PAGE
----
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The New Du-par's: Over Easy

Coffee-shop chic: Maria wears the apron at the Farmers Market Du-par's.

Anne FishbeinCoffee-shop chic: Maria wears the apron at the Farmers Market Du-par's.

In Los Angeles, you can find French toast of every description: diner French toast made with wheat bread and a smear of yolk, upscale French toast made with stale croissants, pillowy French toast made with thick-sliced challah bread, Italian French toast made with panettone, stuffed French toast and smeared French toast, French toast crusted with corn flakes and French toast soaked in Grand Marnier. A restaurant on the Sunset Strip once served French toast with caramel and foie gras, and the miracle was that the duck liver didn't hurt the French toast at all.

Anne Fishbein

(Click to enlarge)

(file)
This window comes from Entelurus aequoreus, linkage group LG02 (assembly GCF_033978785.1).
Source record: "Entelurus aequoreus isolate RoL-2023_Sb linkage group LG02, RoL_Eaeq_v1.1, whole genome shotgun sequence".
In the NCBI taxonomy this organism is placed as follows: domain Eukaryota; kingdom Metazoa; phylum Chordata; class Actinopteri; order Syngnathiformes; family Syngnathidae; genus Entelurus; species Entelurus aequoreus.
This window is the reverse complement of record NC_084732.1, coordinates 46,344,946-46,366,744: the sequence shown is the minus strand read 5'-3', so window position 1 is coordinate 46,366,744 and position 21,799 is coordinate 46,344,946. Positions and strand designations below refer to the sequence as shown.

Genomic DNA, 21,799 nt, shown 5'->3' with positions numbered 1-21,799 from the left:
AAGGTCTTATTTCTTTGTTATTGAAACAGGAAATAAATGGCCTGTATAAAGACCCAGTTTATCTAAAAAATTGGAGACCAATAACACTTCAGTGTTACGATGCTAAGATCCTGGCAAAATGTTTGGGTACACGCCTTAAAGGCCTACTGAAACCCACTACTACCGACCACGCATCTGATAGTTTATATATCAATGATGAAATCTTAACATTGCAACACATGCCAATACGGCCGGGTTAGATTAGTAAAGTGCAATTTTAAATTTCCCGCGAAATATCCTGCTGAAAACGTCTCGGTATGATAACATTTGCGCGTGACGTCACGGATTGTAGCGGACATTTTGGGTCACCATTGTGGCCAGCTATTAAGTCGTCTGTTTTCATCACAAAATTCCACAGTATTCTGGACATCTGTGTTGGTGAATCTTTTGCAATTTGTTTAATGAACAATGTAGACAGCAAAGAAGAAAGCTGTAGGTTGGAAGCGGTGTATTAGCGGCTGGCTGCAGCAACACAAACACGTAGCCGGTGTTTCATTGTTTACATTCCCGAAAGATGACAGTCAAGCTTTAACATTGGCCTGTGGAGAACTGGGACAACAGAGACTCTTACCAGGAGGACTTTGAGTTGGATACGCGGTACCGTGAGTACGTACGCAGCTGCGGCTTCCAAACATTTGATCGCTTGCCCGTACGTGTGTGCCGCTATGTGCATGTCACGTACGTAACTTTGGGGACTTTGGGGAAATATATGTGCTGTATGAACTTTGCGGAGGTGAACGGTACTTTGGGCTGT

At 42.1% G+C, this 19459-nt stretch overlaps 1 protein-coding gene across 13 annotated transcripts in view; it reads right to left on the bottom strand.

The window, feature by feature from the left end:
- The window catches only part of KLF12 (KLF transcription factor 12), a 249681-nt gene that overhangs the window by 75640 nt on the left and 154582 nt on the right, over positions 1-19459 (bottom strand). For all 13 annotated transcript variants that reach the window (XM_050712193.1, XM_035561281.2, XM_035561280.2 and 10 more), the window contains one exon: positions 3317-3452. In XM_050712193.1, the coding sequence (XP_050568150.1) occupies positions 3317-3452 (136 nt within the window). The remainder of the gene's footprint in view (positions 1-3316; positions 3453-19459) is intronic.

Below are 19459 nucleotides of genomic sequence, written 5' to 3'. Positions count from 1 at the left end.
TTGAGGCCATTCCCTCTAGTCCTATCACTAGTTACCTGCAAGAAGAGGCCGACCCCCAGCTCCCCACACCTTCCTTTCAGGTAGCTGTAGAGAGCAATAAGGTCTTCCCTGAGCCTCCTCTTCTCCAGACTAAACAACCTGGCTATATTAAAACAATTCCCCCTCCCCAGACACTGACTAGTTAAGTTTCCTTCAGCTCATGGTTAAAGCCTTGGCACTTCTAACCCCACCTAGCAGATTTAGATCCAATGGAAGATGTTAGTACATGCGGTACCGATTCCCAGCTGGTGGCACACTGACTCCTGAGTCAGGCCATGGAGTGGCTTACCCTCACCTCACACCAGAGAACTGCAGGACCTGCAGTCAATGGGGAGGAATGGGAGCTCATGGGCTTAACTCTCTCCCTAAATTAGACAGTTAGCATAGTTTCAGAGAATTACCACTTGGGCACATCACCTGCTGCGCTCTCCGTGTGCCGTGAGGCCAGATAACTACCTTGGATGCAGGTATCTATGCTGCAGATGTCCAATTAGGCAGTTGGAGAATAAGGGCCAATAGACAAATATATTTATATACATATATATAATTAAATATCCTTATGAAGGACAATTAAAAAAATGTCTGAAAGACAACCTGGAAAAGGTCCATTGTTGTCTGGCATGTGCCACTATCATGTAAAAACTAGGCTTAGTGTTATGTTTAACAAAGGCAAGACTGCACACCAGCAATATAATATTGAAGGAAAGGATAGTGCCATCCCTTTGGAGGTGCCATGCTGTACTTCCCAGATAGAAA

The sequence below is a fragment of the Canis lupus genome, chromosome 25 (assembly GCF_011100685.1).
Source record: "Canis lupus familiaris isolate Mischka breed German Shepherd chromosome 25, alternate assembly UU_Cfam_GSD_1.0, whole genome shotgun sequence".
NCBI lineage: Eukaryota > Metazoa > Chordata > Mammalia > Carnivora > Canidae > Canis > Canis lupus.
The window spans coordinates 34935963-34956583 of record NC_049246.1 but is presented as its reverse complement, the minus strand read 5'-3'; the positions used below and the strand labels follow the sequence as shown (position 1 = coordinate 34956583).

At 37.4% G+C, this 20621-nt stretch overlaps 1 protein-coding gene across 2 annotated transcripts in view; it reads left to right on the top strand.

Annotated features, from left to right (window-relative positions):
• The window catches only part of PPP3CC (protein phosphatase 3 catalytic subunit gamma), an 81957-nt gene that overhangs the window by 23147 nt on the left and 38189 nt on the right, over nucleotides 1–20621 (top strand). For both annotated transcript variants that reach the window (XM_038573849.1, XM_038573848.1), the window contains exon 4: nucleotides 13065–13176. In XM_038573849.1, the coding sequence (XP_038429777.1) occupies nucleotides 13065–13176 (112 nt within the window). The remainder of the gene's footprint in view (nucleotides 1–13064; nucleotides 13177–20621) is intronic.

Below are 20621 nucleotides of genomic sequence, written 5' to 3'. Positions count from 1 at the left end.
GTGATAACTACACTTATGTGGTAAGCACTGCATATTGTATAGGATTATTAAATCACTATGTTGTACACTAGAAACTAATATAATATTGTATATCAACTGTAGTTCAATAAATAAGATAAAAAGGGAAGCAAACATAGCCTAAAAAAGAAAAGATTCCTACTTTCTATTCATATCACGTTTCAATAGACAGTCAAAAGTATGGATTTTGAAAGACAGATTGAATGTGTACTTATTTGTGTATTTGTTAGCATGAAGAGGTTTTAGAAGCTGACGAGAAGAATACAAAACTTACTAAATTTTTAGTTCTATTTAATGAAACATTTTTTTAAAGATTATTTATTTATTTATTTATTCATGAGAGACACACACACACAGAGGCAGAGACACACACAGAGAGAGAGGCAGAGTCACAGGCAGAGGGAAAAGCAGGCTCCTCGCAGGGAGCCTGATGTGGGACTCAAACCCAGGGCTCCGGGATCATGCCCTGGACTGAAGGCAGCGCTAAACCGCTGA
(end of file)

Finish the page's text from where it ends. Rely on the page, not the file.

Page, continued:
Coffee-shop chic: Maria wears the apron at the Farmers Market Du-par's.

Anne Fishbein

(Click to enlarge)

 

Still, it is generally acknowledged that the best French toast in Los Angeles was the stuff that used to be served at the old coffee shop Du-par's, squishy supermarket bread soaked in eggs and milk until it became less bread than a square of rich custard, sagging under the weight of melted butter, dusted with enough powdered sugar to make a dead man sneeze. The Du-par's restaurants were never the hippest places to be seen — you were always afraid that your great-aunt Rose would loom up out of a booth, already halfway through her early-bird dinner, and discover you still bed-headed and uncaffeinated at 4 in the afternoon — but the French toast was worth enduring the weak coffee, the harsh lights, and the relentless aroma of the Swedish meatballs when they were on Wednesday special.